Keri Smith, a former SJW (“Social Justice Warrior”), breaks out of what she – accurately, in my view – calls the “cult” of the contemporary “social justice” movement, and reflects on that decision. She writes, inter alia,
“I see increasing numbers of so-called liberals cheering censorship and defending violence as a response to speech. I see seemingly reasonable people wishing death on others and laughing at escalating suicide and addiction rates of the white working class. I see liberal think pieces written in opposition to expressing empathy or civility in interactions with those with whom we disagree. I see 63 million Trump voters written off as “nazis” who are okay to target with physical violence. I see concepts like equality and justice being used as a mask for resentful, murderous rage.”
“How easy is it for ordinary humans to commit atrocious acts? History teaches us it’s pretty damn easy when you are blinded to your own hypocrisy. When you believe you are morally superior, when you have dehumanized those you disagree with, you can justify almost anything. In a particularly vocal part of the left, justification for dehumanizing and committing violence against those on the right has already begun.”
What she recounts is sobering, but it confirms what I and many others have observed in recent years. But the fact that she has broken away is encouraging. It suggests that others may be beginning to have doubts, too. Is it too much to hope that the façade is beginning to crack…?
A wonderfully complete and informative treatment of Rogationtide, and the upcoming feast of the Ascension, from the excellent Anglican-focused blog, “Full Homely Divinity.” Especially noteworthy: helpful suggestions and recommendations for the liturgical celebration of this Feast, including the Rogation Procession.
Some of the historical notes are interesting, too, such as this:
“The route of the walk was around the boundaries of the parish, which was a civil as well as a religious unit. Thus, the processions were useful in teaching people, particularly the young, their parish boundaries. Known as ‘beating the bounds,’ the processions customarily stopped at boundary marks and other significant landmarks of the parish, such as a venerable tree, or a great rock, or perhaps a pond.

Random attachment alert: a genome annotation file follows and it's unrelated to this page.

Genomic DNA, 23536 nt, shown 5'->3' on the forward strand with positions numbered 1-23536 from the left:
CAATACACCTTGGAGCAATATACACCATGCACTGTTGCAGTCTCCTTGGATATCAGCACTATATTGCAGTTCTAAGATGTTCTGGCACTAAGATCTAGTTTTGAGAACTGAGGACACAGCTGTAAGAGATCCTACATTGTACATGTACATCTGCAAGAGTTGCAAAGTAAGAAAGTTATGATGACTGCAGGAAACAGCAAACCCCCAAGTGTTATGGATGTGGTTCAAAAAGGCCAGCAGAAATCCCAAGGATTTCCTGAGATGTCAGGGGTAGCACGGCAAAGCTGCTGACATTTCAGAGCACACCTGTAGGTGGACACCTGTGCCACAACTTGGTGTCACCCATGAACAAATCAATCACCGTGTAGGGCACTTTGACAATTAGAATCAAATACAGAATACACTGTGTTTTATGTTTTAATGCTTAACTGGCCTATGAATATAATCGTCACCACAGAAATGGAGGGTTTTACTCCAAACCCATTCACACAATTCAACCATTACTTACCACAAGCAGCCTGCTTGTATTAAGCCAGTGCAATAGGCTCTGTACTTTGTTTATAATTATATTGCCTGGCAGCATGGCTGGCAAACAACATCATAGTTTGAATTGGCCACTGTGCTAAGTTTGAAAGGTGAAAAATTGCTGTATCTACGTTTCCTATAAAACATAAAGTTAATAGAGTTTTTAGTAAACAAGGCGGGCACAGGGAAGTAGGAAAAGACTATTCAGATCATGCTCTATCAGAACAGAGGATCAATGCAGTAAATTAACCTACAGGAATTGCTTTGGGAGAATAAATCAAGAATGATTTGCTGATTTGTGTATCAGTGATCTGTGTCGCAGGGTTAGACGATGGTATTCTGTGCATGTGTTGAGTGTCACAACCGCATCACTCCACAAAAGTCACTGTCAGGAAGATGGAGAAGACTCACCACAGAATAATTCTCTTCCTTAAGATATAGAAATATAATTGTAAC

“The priest would read the Gospel and perhaps affix a cross to the landmark. Then the boys of the parish would suffer some indignity intended to help them remember the spot. Boys were bumped about against rocks and trees, thrown into the water, held upside-down over fences, thrown into bramble patches, or beaten with willow wands – and then given a treat in compensation. In later times, the marchers beat the boundary marker with the willow wands, beating the bounds, rather than the boys.”
I suspect the village lads may have appreciated the change! But whether they remembered the boundaries as well is open to question…
Traditionally, these are the three days before Ascension Day on which the litany is sung (or recited) in procession as an act of intercession. They originated in Vienne, France, in the fifth century when Bishop Mamertus introduced days of fasting and prayer to ward off a threatened disaster. In England they were associated with the blessing of the fields at planting. The vicar “beat the bounds” of the parish, processing around the fields reciting psalms and the litany. In the United States they have been associated with rural life and with agriculture and fishing.”
The 1979 Prayer Book “widened their scope to include commerce and industry and the stewardship of creation,” which I personally believe is an appropriate and salutary expansion of the tradition.
“Rogation” means “asking,” which is a theme particularly prominent in the Gospel text for this Sunday (St. John 16:23-33). We call this Sunday “Rogation Sunday” because the 3 days which follow it are ancient Rogation Days, these being the 3 days leading up to the great Feast of the Ascension of our Lord (a much neglected holy day!)… Rogation Days are days of prayerful supplication before God. In the agrarian culture of yesterday, it was common for the church to gather on the Rogation Days to ask God to bless the crops being sown. We would have asked Him to send rain and to bless us with a good harvest later in the year. Often the prayers would have been said (or sung) as the church processed around the boundary lines of the parish. It is from the Rogation Day prayers (as found in the Sarum Sacramentary) that Archbishop Cranmer formulated the Litany (1545), which was his first work of liturgical reform.
So to sum up: Rogation Sunday, and the three traditional Rogation Days which follow, leading up to the Ascension, are days of supplication and prayer for God’s blessing and protection upon us in the year ahead, with a special focus on the fruits of agriculture, on which we all rely for our survival. To my mind, it has always provided a suitable opportunity, within the Calendar of the Church, to turn our grateful attention to God’s tremendous gift to us of this good Earth, our physical home and the material source and sustainer of our continued existence, to express our thanks to God for this great gift, and to pray for its continued well-being, and ours.